FIG. 4B depicts another embodiment of a system 465 for detecting a touch event using a first touch interface and a second touch interface. Specifically, the system 400 of FIG. 4B includes components for both an optical touch interface and a limited capacitive touch interface. In the embodiment as depicted, the first touch interface includes optical sensing units 475, 480 used to determine a touch position on a screen 470 of an information handling device, as described above in FIG. 4A. The second touch interface, in the embodiment as shown, is a capacitive film 490 used to detect a touch contact on the screen 470. In some embodiments, the capacitive film 490 of the second touch interface is limited such that the second touch interface only detects a touch contact while disregarding touch position information and/or is unable to detect a touch position.

FIG. 5 illustrates one embodiment of an apparatus 500 for detecting a touch event using a first touch interface and a second touch interface. The apparatus 500 may comprise one embodiment of the touch sensor apparatus depicted in FIG. 2 or FIG. 3. The apparatus 500 includes a first interface module 505 and a second interface module 510.

The first interface module 505, in one embodiment, uses a first touch interface to determine a touch position on one or more touch-sensitive sensors. In one embodiment, the first touch interface is an optical touch interface embodied by and/or implemented by one or more touch-sensitive sensors as described above.

In one embodiment, determining the touch position on the one or more touch-sensitive sensors include determining the touch position on a surface associated with, integrated with, and/or in communication with, the one or more touch-sensitive sensors. A touch position includes a position and/or location of a touching object proximate to a surface associated with the one or more touch-sensitive sensors. The touching object may be in direct contact with the surface and/or be within a predetermined distance of the surface. The first touch interface may determine the touch position by determining touch position information. Touch position information may include location information, such as XY coordinate information (e.g. a point on the surface), of the touching object proximate to the surface.

In one embodiment, the first touch interface 215, in addition to determining touch position information, also determines touch contact information. Touch contact information may include information indicating that a touching object is making contact with the surface. For example, in one embodiment for an optical touch interface, touch contact information may include an indication of an occlusion of light at a certain location on the surface indicative of what the optical touch interface considers to be a touch contact. In one embodiment, the first interface module 505 disregards the touch contact information from the first touch interface 215.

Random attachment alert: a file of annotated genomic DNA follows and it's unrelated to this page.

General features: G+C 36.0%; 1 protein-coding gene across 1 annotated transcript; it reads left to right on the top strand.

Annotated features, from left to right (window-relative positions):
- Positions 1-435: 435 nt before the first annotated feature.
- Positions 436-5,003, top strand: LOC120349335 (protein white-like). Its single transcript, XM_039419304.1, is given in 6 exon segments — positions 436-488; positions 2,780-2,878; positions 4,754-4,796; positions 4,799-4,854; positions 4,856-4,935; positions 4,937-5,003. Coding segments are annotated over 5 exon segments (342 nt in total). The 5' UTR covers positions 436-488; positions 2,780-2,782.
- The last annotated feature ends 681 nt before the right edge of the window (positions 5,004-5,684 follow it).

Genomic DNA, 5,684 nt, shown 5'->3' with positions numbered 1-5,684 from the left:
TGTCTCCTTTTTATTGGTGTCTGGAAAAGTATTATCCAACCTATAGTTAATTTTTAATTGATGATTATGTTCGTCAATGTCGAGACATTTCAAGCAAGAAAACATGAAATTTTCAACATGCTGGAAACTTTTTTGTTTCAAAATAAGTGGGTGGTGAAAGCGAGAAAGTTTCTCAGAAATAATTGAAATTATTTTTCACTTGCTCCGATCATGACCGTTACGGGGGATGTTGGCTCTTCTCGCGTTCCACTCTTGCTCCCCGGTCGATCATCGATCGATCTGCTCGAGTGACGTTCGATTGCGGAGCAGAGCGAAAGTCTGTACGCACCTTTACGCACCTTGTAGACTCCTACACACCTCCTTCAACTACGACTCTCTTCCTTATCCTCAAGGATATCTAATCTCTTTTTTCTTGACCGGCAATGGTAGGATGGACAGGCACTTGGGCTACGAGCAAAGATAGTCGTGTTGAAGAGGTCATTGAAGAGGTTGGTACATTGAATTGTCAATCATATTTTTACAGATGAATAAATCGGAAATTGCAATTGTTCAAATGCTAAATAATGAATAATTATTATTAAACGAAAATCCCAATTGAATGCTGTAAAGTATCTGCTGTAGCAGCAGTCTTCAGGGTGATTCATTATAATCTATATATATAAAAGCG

The second interface module 510, in one embodiment, uses the second touch interface to detect a touch contact on the one or more touch-sensitive sensors. The touch contact may include a contact of a touching object on a surface associated with the one or more touch-sensitive sensors. The touching object may include a finger, a stylus, or the like. In one embodiment, the second touch interface is of a different type than the first touch interface as described above. In a further embodiment, the first touch interface is an optical touch interface and the second touch interface is a touch interface other than an optical touch interface. In some embodiments, the second touch interface includes, but is not limited to, a capacitive film or SAW touch interface.

The second touch interface, in one embodiment, includes a limited touch interface that has limited touch position sensing capabilities. In a further embodiment, the second touch interface does not determine touch position information on the touch-sensitive sensor. For example, the second touch interface may be incapable of determining touch position information and/or determining touch position information with a predetermined accuracy. In this embodiment, the second touch interface may include a capacitive film on one side of the surface. This capacitive film, in certain embodiments, may lack the resolution to determine a touch position within a certain accuracy. In another embodiment, the second touch interface may determine touch information associated with the touch position on the touch-sensitive sensor and the second interface module disregards the touch position information detected by the second touch interface.

In one embodiment, the first and second touch interfaces are implemented by and/or are embodied as a single touch-sensitive sensor, two or more touch-sensitive sensors, or the like. In one embodiment, the one or more touch-sensitive sensors comprise a display. For example, the one or more touch-sensitive sensors and the surface may be embodied as a touchscreen. In one embodiment, the display has a diagonal display size greater than 20 inches

FIG. 6 illustrates another embodiment of an apparatus 600 for detecting a touch event using a first touch interface and a second touch interface. The apparatus 600 may comprise one embodiment of the touch sensor apparatus depicted in FIG. 2 or FIG. 3. The apparatus 600 includes the first interface module 505 and the second interface module 510, which may be substantially similar to the like named modules of FIG. 5. In addition, the apparatus 600 includes a combination module 605 and a hovering module 610.